Again I would like you to refer the pattern I have just furnished. According to the list, the first thing is to be done is to rule out the diseases that may be life threatening. You can well guess the probable differential diagnoses – SOL (Space Occupying Lesion) or SAH (Sub Arachnoid Haemorrhage). Then you should think about the common diseases like diminished vision, migraine, Glaucoma, tension headache and depression. You must take proper history and can ask leading question to elicit the diagnosis.
By asking questions about the life threatening diseases, you can prove yourself to be a safe doctor before the examiner and that will help you in building your impression.
I am giving you what I faced in my exam. One of my patients was an elderly lady having painful menstruation. She was in early menopause and my provisional diagnosis was Menorrhagia. I made my diagnosis with few questions and oh boy, I was relieved. But I had to think about other differential diagnoses also. You know, there is a long list for the causes of menorrhagia. I gave her an open question, whether she wants to tell any other information. She told me – “Doctor, one of my relative has cancer Uterus. Is there any chance I may suffer from this?” Bells was ringing in my head and I asked a few questions related to CA Uterus and CA Cervix (CA Cervix is very common in the UK). I gladly noticed that my examiner was nodding in affirmation and putting a tick mark as I was clarifying the patients to rule out CA.
2. I was supposed to clear out the common d/ds next. By taking epidemiological history you can catch the disease better. I asked about family history of migraine as it is common in the UK than sinusitis. You have only 5 minutes out there for history taking. So better to prioritising the questions and asking only the relevant ones is the better idea. Noting down the duration and severity of complaints will also help you a lot. It will give you an insight to important d/ds. If any patient says the headache he is suffering is the worst in his lifetime, you can easily think of SAH.
3. Next you should ask about any associated symptoms as well. Vomiting is associated with migraine and history of hypertension or injury to the skull is the clue for SAH. Patient suffering from glaucoma will have visual disturbances.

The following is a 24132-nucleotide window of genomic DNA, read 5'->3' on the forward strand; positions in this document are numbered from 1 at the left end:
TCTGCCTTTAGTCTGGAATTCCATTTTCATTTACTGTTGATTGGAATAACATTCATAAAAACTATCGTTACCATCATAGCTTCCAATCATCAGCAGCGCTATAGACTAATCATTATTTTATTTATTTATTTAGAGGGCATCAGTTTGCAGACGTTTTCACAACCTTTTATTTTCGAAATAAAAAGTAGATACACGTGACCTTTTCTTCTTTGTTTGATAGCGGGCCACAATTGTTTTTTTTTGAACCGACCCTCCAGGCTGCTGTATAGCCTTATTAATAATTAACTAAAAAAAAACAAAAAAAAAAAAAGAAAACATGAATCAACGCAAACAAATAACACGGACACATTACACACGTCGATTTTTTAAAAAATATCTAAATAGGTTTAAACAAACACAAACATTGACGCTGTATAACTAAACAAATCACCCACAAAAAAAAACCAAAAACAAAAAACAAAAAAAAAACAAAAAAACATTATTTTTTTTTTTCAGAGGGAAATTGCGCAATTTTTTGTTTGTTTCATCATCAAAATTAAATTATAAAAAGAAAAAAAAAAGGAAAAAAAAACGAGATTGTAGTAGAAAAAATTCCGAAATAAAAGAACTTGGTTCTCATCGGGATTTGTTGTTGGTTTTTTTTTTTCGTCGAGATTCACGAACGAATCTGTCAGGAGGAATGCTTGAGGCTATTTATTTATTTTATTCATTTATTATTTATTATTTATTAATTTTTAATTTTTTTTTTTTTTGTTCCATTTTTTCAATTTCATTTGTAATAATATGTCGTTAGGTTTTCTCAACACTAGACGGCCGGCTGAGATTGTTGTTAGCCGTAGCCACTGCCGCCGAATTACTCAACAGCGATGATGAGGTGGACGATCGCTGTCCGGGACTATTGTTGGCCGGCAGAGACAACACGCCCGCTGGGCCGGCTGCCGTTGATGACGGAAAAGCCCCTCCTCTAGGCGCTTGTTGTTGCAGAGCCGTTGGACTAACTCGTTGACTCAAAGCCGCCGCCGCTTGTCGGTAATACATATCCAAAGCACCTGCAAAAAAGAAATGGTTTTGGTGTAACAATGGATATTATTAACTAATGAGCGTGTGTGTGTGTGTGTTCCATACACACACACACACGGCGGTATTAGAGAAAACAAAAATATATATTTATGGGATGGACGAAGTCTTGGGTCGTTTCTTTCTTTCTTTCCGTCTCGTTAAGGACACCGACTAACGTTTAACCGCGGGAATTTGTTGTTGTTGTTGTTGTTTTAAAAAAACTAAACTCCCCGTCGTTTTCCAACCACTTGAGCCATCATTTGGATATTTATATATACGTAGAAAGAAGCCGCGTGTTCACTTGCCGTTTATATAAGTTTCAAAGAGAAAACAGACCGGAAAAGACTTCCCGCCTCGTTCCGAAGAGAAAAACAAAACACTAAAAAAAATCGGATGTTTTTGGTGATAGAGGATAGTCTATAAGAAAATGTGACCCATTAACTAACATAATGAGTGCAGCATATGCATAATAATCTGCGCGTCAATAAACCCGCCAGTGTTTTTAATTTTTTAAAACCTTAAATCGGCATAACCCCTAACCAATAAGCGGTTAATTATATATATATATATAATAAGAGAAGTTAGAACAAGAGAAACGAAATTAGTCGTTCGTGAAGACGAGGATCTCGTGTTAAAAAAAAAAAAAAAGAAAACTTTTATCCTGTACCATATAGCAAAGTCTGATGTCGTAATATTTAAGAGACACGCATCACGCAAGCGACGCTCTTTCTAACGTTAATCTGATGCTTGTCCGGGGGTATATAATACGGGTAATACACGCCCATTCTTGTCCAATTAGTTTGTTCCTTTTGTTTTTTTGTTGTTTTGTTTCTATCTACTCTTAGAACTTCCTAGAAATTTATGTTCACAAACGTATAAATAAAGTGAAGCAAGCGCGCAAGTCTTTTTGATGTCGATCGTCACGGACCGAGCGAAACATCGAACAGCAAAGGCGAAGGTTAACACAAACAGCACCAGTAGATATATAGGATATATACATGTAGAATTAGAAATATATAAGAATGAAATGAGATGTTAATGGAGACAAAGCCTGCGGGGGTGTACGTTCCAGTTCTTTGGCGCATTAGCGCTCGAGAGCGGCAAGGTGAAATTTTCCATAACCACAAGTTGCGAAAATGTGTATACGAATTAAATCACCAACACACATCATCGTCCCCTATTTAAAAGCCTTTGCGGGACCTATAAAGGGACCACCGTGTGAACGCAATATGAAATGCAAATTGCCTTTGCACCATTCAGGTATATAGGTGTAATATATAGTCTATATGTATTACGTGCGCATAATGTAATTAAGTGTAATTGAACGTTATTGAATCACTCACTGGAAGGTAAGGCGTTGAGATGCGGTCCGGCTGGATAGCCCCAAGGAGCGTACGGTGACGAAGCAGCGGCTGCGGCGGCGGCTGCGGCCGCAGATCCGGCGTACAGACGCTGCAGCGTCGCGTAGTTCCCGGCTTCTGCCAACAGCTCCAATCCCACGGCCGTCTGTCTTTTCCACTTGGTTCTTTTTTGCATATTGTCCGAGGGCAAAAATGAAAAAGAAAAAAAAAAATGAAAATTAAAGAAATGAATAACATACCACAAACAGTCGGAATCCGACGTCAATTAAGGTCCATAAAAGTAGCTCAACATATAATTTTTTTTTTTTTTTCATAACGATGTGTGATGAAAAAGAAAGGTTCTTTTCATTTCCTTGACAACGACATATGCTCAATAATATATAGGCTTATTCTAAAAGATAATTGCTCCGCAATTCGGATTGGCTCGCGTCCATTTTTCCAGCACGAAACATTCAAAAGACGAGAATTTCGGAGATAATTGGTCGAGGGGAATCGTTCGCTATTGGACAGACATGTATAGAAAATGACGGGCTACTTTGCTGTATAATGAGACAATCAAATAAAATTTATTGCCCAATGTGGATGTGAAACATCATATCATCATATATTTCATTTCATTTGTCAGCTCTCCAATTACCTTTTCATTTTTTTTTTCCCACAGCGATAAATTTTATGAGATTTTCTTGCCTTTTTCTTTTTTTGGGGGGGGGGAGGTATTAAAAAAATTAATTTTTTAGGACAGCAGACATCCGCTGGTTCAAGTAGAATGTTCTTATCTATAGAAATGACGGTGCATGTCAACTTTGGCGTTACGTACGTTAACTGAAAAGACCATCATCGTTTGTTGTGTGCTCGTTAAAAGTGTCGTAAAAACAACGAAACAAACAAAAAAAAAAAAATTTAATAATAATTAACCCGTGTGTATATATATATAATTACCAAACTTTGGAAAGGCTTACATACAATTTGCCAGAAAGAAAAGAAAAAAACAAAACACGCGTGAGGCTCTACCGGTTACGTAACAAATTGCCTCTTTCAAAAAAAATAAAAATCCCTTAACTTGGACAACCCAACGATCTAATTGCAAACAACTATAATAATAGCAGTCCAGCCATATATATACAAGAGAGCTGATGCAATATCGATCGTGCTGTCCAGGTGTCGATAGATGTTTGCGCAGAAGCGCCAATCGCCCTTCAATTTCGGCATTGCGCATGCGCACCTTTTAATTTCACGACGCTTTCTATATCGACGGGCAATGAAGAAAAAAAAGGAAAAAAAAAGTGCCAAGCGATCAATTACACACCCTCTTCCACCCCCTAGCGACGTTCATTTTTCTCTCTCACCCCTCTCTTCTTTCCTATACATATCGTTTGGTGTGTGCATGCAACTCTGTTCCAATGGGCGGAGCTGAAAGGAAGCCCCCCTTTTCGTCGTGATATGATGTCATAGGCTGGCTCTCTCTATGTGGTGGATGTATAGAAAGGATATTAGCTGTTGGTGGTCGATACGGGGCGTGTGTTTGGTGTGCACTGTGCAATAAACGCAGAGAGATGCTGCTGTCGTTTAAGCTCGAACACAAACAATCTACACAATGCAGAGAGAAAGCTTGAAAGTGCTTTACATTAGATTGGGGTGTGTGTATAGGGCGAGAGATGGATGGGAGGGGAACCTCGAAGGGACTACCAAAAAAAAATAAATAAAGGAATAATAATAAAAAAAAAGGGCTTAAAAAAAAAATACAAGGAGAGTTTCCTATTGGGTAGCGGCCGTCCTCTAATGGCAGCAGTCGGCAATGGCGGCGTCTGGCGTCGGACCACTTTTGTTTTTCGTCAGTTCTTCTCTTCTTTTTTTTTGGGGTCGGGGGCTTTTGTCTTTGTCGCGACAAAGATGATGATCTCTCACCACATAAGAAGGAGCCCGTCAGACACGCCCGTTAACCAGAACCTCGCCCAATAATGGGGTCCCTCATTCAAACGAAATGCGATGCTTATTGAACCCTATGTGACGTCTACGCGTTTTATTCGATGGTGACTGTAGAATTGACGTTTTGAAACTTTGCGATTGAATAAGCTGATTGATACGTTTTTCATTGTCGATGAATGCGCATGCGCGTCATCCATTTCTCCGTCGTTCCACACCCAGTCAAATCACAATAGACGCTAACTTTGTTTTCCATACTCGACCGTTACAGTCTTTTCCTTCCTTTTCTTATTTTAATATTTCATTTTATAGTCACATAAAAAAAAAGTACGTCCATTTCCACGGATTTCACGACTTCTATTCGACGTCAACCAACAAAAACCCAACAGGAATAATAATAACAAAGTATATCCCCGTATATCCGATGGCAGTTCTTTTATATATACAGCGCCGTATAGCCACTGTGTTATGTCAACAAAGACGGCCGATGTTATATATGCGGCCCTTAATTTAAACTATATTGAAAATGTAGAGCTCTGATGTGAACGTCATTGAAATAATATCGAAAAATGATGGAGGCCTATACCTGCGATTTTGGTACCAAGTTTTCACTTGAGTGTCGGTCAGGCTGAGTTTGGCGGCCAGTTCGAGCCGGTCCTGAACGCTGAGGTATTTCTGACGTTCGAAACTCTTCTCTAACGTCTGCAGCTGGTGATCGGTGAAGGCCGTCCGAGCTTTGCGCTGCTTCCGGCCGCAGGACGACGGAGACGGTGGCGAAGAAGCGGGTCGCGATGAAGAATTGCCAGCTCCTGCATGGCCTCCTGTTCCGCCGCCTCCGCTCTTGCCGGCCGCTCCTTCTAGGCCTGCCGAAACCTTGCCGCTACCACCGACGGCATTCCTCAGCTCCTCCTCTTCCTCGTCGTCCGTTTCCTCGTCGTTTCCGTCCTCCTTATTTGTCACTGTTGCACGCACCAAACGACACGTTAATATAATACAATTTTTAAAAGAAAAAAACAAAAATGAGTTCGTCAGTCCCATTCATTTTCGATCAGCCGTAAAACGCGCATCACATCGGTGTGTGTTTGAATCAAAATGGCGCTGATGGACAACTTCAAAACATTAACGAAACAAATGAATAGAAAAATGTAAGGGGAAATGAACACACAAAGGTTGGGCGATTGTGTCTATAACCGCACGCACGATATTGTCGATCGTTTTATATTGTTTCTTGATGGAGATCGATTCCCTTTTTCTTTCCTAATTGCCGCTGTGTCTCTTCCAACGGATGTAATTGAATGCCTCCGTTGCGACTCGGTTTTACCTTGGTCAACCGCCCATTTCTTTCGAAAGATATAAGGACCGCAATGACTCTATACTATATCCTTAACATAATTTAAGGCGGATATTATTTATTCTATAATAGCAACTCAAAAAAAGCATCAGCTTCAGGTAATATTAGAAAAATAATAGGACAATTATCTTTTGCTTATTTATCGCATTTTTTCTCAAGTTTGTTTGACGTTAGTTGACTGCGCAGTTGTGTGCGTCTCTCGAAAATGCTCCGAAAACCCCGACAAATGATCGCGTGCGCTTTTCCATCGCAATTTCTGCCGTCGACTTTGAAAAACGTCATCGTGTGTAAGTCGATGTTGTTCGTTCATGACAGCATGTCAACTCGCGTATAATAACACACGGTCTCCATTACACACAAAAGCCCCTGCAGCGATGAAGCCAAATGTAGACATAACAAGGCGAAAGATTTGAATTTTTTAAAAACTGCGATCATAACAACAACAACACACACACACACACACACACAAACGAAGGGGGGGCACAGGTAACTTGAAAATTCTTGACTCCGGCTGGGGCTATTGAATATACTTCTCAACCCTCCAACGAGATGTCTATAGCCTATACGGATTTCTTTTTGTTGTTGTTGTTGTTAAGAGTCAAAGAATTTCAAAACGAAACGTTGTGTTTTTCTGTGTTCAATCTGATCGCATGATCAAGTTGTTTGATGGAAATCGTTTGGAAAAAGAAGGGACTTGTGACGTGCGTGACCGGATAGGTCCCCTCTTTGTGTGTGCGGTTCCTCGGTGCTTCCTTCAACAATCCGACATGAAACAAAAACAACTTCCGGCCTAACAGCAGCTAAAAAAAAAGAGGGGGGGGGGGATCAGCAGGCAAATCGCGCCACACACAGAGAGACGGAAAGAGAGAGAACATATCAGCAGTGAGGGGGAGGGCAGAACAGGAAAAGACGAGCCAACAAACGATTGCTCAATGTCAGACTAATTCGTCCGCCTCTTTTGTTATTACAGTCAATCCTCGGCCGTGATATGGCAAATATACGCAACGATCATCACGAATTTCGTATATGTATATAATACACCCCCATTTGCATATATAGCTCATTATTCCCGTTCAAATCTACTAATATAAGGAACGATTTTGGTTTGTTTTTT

4. The important of past history should not be emphasised much. It gives you vital information to reach a diagnosis. A case of Herpes Zoster will definitely have an episode of Chicken Pox in his childhood. If any patient gives you similar history of headaches in the past, the probability of migraine is high as it is episodic in nature.
5. Personal history like smoking, drinking and drug abuse has to be taken according to the relevance of the disease. The current status of hypertension and Diabetes may be asked. If any person is suffering from long standing unstable hypertension, he be a case of SAH is there is severe headache.
Always ask about any allergy including drug allergy. Allergy is quite common in the UK. You will make an impression before your examiner that not only you practice safe medicine, but you know the subject also.
6. Most of the people are on a medication. Therefore, it is imperative to take history of medication. Please do not ask “Do you take drugs?” as this means whether he is a narcotic abuser. Ask him/ her “Do you take any regular medicines?” If the patient is taking Contraceptive pills for a long time, there is chance of headache. If you miss it, you are missing an important triggering agent of headache.
7. Keep all the psychiatric aspects of the diseases in mind. Let me give you examples – depression can precipitate insomnia, stress can precipitate headache and anorexia may precipitate weight loss.
As you can see from the example mentioned here that following a specific pattern will help you to keep in mind all the important aspects of history taking. It also carries good impression to the examiner and help you in scoring higher grade in exam.
Let us recapitulate the important points of history taking once more. Do not forget three vital points as per given order while calculating the important differential diagnosis as you are offered a station –
Lastly, complete your history taking by asking “Is there any other thing you wish to tell me?”
Remember my fellow aspirants, passing history stations with flying colors is not a game of a child. You may get 2-3 such stations in PLAB 2. It may become a nightmare if you don’t know exactly how to proceed methodically. Also remember that history taking is such a station you cannot concoct anything if you have no idea about proper clinical methods. I have seen a few well prepared candidates are getting mental blocks and roam about the relevant questions to be asked.
At the end of this discussion, let me wish you all the best in your PLAB 2. There is nothing better than a hard work and success is not achieved if you don’t have the guts for hard work.